The Eight Factor Model

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The first major piece of United States health care legislation started with our 2nd president, John Adams who in 1798 signed an Act for the ill-stricken and disabled seamen. Within this act, it stated that from a seamen’s paycheck that twenty cents per month would be allocated to cover any medical bills. Many years have passed with greater technologies, more educated physicians, and health care reform within our health care system. While some health care systems are more technologically advanced with physicians going through extended educational programs, other countries are stricken with disease, have medication and vaccination shortages, and a health care system that is non-existent. Even though the United States has issues within government…show more content…
Within this system, “true access means being able to get to and from health services, having the ability to pay for the services needed, and getting your needs met once you enter the health system. The Eight Factor Model introduces a framework for assessing the strengths and weaknesses of particular health care systems” (Lovett-Scott & Prather, 32). Lovett-Scott and Prather perspective of recognizing the true access to health care systems can be utilized with most countries; if there is no definite health care system in place it might be difficult. To compare global health systems, the Eight Factor Model is used for in-depth analysis of each health care system. The 8 factors in the True Access Model include: (1) historical, (2) structure, (3) financing, (4) interventional, (5) preventive, (6) resources, (7) major health issues, and (8) health disparities. The following factors are described in more detail. First, the historical factor describes the health and well-being of each country and discovers how health and access to health services have been historically well-defined. Structure is the second factor in the model and observes the assembly of health care delivery; which includes infrastructure, policies, staff needs, roles, and responsibilities. The third factor is financing which is a challenging factor to address in regards to ‘true…show more content…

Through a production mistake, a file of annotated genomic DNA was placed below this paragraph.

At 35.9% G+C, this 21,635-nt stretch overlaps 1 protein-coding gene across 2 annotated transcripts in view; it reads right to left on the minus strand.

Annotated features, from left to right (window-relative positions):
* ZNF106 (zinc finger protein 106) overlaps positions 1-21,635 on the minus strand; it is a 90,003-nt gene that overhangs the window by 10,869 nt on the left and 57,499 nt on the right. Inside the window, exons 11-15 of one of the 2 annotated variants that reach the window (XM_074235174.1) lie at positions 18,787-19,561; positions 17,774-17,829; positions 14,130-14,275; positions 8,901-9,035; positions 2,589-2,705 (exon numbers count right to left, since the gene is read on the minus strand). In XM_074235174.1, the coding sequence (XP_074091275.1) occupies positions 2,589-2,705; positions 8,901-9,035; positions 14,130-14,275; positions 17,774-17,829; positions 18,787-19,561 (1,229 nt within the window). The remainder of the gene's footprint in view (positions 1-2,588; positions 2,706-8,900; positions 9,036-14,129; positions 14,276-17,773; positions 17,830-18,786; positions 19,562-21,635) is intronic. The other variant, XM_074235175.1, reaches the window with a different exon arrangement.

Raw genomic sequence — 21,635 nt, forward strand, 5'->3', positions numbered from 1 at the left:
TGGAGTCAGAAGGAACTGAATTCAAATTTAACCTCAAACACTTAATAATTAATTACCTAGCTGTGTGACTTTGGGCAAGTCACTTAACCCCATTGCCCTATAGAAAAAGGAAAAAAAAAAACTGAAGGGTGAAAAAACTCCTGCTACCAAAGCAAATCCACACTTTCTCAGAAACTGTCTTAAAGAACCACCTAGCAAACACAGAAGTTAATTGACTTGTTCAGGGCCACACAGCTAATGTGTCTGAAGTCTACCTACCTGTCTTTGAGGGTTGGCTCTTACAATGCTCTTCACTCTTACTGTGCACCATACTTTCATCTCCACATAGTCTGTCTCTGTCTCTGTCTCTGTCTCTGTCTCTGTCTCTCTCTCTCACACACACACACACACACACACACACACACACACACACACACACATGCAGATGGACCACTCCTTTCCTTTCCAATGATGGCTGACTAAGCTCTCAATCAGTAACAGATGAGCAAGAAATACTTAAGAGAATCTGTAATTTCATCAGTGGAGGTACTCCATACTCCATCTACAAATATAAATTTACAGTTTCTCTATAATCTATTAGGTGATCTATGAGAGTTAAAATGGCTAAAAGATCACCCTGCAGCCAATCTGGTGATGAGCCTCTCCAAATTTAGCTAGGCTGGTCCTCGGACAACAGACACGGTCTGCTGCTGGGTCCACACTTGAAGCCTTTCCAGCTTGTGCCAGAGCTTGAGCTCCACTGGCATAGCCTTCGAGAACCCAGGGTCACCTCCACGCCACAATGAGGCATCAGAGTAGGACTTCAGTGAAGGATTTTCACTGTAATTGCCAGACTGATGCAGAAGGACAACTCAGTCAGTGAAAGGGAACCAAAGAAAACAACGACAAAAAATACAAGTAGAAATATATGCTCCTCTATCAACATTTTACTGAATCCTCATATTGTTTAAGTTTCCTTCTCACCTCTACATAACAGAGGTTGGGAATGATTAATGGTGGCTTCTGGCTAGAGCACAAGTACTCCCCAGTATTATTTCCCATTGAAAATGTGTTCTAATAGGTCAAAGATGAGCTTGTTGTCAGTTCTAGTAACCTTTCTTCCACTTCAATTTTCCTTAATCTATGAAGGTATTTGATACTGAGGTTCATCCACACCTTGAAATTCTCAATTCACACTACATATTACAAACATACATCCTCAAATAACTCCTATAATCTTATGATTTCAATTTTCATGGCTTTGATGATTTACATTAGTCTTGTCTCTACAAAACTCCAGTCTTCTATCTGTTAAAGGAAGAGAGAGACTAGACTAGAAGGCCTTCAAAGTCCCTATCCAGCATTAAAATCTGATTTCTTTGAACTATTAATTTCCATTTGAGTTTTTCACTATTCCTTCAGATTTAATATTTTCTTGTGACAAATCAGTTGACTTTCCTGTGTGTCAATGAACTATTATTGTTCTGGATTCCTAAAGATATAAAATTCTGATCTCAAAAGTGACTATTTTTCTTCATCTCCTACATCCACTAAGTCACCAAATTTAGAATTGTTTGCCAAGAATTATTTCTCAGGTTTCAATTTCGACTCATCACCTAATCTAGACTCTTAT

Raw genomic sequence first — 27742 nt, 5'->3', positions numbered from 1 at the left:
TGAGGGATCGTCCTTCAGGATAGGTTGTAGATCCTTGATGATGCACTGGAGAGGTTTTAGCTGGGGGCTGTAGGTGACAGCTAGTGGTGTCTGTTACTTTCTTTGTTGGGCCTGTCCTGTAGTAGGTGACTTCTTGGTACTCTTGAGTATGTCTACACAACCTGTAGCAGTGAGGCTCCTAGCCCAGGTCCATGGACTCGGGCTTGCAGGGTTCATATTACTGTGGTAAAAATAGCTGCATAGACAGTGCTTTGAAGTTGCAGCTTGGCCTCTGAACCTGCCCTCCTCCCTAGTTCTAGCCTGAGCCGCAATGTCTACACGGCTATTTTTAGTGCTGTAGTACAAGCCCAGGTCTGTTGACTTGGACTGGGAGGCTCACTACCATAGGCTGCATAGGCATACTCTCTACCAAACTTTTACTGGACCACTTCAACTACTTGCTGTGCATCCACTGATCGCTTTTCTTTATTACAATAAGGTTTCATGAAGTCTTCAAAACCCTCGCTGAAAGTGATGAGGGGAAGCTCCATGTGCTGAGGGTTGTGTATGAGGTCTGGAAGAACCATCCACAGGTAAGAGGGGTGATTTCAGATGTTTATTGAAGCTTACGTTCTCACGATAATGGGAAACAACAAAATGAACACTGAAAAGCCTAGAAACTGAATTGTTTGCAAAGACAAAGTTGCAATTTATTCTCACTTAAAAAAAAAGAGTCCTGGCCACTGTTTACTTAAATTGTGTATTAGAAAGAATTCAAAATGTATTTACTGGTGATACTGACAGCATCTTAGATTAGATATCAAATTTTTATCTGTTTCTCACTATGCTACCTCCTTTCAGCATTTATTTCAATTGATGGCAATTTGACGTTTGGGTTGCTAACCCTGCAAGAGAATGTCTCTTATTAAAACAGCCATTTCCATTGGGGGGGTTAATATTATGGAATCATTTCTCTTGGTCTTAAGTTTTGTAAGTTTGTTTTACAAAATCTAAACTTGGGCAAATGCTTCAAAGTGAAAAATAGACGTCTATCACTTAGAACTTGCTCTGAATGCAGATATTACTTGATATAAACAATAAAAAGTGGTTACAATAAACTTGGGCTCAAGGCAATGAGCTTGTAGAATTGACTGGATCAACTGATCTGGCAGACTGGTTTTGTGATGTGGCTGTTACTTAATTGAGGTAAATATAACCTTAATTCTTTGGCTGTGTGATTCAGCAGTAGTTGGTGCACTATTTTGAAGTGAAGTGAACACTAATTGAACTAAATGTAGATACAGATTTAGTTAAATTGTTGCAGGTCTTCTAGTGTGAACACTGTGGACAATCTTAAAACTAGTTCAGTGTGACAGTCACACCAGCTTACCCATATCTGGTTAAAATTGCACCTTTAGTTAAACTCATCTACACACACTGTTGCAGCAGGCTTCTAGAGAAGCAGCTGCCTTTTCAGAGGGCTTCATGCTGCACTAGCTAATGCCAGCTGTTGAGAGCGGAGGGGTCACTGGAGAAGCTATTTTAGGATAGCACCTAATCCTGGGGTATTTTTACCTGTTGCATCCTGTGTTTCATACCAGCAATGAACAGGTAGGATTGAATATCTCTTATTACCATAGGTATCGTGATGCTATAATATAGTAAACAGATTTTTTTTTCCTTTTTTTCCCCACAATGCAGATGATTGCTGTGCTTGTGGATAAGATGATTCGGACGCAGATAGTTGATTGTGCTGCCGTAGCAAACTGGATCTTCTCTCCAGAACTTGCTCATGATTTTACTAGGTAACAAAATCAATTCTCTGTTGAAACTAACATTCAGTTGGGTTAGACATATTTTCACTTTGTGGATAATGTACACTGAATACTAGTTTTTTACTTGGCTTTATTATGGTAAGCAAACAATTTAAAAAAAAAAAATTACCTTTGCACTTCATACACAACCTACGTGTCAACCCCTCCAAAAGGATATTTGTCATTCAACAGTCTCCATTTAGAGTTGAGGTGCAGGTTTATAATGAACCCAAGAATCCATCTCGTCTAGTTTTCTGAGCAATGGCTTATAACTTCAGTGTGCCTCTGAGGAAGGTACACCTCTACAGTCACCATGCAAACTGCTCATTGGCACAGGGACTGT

Over the last few centuries and many presidents, there have been different views on how health care should be provided. For some presidents, it was the citizen’s responsibility to purchase health care and others thought health care reform was needed to help fund and subsidize further government initiatives. The U.S. does not have a constant health care system nor universal coverage for all citizens, but has recently endorsed statutes requiring health care coverage for all people, also known as the Affordable Care Act of 2010 or Obamacare. In 2014, 48 percent of health care spending was private, 28 percent coming from households, and 20 percent coming from private businesses. In 2014, there were 283.2 million people living in the United States with 89.6% having some sort of health insurance coverage; 66% of workers covered by a private health insurance plan. Among the 115.4 million people who were insured, 36.5% of the population received coverage through the U.S. government by Medicare, Medicaid, or the VA. In 2014 alone there were 32.9 million people with no sort of health insurance (DPE, 2016). In the span of 16 years from 1997 to 2013, the United States doubled the amount of money spent per person on health care, about $8,713 or 16.4 percent of its Gross Domestic Product. The second highest was the Netherlands at 11.1 percent and average is 8.9 percent. Generally

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